First published in The Irish Times, 26th May, 2018
A tasting of Alsace wines last week was a timely reminder of just how good the wines of this part of France can be, and how I probably don’t drink them often enough. I don’t think I am alone. Alsace wines seem to have fallen off our radar a little, despite being made in a style that is universally popular.
Riesling tends to get most of the publicity and praise, rightly so, as it produces some the world’s greatest wines both here in Alsace and elsewhere. After that our knowledge of Alsace tends to get a little sketchy. Leaving aside Gewürztraminer – which I generally try to do – there are two other important grape varieties, responsible for some very enjoyable wines.
Pinot Blanc and Pinot Gris, better known as Pinot Grigio in Italy, both produce fruit-filled, unoaked white wines, generally lowish in alcohol, that can offer great value for money. While they can certainly be drunk as an aperitif, they really show best when matched with food. It may not be a coincidence that Alsace is home to some of the great foods and restaurants of France.
In addition to the varietal wines, Alsace also produces a number of blended wines. Known as Edelzwicker (noble blend) in the past, these were often seen as inferior, a means for the producer to tidy up the leftovers, although a few were very good. Some were involuntary blends, made from various varieties planted together in the same vineyard. The term Gentil is used more often nowadays, to signify a blend made up of at least 50 per cent Riesling, Muscat and/or Gewürztraminer, and the remainder is the rest made up of Pinot Blanc Sylvaner, Chasselas and/or Pinot Blanc. Before blending, each grape variety must be vinified separately. Sounds complicated, but I am very fond of these.
Combining the floral aromas and rich fruit of Muscat or Gewürztraminer with the crisp acidity of Pinot Blanc or Riesling can yield a delicious summer wine, perfect with al fresco lunches or with many of the lovely pork dishes of Alsace. With their ripeness of fruit, they can go very well with lightly spiced Asian dishes too.
I have chosen four relatively expensive wines, with a posh summer lunch in mind. Alsace does offer cheaper versions although some of these are a little too sweet for my tastes. Trimbach, Hugel, Sipp Mack, Schlumberger and the Caves de Turckheim are all reliable, widely available producers in independent wine shops. O’Briens has the excellent Kreydenweiss. Most supermarkets have less expensive Alsace wines – Lidl will have a rounded fruity Pinot Gris for €10.99 from June 11th. But if you are having an upmarket al fresco meal featuring salmon, pork, chicken and salads, all of the wines below are worth investing in.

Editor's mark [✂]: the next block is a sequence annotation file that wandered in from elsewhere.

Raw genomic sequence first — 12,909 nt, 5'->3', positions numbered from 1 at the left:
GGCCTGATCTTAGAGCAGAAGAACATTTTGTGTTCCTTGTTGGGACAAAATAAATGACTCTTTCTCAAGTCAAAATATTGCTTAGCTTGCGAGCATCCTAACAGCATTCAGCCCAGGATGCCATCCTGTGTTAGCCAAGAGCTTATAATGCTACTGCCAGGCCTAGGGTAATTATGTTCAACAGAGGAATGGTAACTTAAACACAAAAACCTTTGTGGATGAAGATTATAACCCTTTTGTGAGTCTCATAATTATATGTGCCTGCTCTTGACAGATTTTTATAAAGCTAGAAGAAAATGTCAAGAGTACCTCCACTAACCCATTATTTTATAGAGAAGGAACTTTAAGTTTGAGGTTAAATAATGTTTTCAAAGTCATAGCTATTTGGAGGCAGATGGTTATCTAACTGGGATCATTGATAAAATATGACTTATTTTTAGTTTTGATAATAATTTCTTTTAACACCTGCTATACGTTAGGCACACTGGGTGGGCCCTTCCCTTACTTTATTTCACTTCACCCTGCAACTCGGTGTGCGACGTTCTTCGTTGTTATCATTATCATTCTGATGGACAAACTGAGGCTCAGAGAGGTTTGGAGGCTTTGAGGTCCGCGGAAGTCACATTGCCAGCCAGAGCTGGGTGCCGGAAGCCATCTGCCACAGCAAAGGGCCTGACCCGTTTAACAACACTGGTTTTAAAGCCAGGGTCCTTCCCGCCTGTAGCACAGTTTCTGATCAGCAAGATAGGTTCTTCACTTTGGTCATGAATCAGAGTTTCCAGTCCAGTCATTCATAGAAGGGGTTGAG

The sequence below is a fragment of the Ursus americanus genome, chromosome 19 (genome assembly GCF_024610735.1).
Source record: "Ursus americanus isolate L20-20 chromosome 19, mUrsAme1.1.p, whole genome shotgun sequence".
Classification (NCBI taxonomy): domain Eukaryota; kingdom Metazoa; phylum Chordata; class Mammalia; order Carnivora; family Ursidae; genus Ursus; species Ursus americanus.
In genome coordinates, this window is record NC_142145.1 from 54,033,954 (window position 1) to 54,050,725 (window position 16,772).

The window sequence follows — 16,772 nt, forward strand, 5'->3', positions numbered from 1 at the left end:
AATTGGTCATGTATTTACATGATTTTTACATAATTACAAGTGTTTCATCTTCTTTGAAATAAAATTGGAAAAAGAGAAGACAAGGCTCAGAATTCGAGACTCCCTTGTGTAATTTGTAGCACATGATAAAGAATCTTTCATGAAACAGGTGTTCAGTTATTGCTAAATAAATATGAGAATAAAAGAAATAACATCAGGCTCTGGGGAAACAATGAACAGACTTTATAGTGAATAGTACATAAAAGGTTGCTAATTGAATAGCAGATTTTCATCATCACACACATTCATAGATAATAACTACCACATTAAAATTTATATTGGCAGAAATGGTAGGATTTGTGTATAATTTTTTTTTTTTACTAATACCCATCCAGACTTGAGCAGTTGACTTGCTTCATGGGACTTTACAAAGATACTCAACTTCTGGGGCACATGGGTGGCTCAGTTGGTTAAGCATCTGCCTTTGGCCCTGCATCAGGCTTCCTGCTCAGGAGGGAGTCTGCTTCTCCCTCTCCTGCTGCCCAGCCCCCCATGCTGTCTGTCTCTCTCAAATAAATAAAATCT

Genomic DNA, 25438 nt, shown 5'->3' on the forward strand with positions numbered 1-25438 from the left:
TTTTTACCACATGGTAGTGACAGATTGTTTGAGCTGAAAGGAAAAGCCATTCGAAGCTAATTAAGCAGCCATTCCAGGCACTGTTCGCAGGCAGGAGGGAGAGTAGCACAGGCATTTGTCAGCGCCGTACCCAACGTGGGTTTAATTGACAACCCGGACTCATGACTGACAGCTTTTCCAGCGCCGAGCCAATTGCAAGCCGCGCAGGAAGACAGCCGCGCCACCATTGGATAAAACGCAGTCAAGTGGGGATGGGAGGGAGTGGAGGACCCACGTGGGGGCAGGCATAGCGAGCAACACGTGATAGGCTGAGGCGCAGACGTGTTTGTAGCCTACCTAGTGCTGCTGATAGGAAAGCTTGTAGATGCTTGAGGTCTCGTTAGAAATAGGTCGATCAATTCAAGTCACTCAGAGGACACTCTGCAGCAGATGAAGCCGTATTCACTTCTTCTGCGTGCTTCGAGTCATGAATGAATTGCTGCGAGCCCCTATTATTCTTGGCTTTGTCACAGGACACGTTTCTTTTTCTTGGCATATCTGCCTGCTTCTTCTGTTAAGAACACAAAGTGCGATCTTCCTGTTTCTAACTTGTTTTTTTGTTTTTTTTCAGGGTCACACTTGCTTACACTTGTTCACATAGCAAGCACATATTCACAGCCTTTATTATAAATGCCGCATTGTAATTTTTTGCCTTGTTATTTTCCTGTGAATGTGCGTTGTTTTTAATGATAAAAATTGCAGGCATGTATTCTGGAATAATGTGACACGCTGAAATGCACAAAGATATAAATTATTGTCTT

Alsace wines: four to choose from
Gentil d’Alsace 2016, Meyer-Fonné
This wonderful wine is a blend of four grape varieties. Seductive aromas followed by plump melons and passionfruit laced with ginger and a touch of honey. As an aperitif, or with lightly spicy prawn dishes. Stockists: Baggot Street Wines, Baggot Streetwines.com; Bradleys Off-licence, Cork, Bradleysofflicence.ie; Fallon & Byrne, Exchequer Street, Fallonandbyrne.com; Green Man Wines, Terenure, Greenmanwines.ie; Le Caveau, Kilkenny, Lecaveau.ie.
Trimbach Pinot Blanc 2015, Alsace
From one of the great producers of Alsace, a light refreshing wine with quince and yellow fruits, finishing bone dry. With nibbles before dinner or with shellfish, cold meats and salads. Stockists: Donnybrook Fair; 64 Wine, Glasthule, 64wine.ie; Whelehan’s Wines, Loughlinstown, Whelehanswines.ie; McHugh’s, Kilbarrack Road and Malahide Road., McHughs.ie; Jus de Vine, Portmarnock, jusdevine.ie; Higgin’s, Clonskeagh, higginsofflicnece.ie; The Wine Centre, Kilkenny, Thewinecentre.ie; Martin’s, Clontarf, Martinsofflicence.ie.
As de B 2016, Agathe Bursin, Biodynamic
A field blend of six varieties from the Bollenberg vineyard, this is a delightful wine with floral aromas and delicate soft ripe pineapple and melon fruits. Perfect summer drinking on its own or with light white fish dishes. Limited quantities available. Stockists: Terroirs, Donnybrook, terriors.ie
Pinot Gris Tradition 2016, Domaine Pfister
Ripe exotic fruits on the nose, leading to a crisp taut palate that finishes long and dry. One to try with tartes flambées, quiches and other pies. Stockists: 64 Wine, Glasthule, 64wine.ie; The Wine Library, Dún Laoghaire, thewinelibrary.ie